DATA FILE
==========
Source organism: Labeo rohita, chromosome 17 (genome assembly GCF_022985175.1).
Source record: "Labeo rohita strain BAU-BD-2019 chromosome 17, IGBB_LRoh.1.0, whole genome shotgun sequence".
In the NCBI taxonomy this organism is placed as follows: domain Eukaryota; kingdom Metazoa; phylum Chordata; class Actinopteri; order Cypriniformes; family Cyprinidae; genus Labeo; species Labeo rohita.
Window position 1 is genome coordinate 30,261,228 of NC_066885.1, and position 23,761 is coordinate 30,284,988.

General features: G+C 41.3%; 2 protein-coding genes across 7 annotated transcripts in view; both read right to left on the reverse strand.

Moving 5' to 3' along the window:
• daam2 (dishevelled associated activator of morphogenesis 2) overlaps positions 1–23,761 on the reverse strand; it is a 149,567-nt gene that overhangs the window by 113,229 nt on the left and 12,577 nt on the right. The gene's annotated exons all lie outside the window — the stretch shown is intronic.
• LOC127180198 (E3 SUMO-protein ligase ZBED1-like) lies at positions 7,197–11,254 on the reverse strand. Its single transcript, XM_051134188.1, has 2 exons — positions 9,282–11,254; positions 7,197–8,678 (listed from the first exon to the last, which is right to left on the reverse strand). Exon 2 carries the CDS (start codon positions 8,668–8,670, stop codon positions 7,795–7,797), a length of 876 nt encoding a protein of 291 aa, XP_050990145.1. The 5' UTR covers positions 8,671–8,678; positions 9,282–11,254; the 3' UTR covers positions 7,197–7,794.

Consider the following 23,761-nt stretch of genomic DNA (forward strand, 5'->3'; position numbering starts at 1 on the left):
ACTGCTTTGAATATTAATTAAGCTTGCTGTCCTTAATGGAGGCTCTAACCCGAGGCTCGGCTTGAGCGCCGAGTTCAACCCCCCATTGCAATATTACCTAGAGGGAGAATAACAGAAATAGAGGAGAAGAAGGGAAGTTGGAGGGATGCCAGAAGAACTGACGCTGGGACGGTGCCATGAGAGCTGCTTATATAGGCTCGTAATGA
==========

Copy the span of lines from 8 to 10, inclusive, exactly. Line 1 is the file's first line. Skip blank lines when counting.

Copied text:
• LOC127180198 (E3 SUMO-protein ligase ZBED1-like) lies at positions 7,197–11,254 on the reverse strand. Its single transcript, XM_051134188.1, has 2 exons — positions 9,282–11,254; positions 7,197–8,678 (listed from the first exon to the last, which is right to left on the reverse strand). Exon 2 carries the CDS (start codon positions 8,668–8,670, stop codon positions 7,795–7,797), a length of 876 nt encoding a protein of 291 aa, XP_050990145.1. The 5' UTR covers positions 8,671–8,678; positions 9,282–11,254; the 3' UTR covers positions 7,197–7,794.

Consider the following 23,761-nt stretch of genomic DNA (forward strand, 5'->3'; position numbering starts at 1 on the left):
ACTGCTTTGAATATTAATTAAGCTTGCTGTCCTTAATGGAGGCTCTAACCCGAGGCTCGGCTTGAGCGCCGAGTTCAACCCCCCATTGCAATATTACCTAGAGGGAGAATAACAGAAATAGAGGAGAAGAAGGGAAGTTGGAGGGATGCCAGAAGAACTGACGCTGGGACGGTGCCATGAGAGCTGCTTATATAGGCTCGTAATGA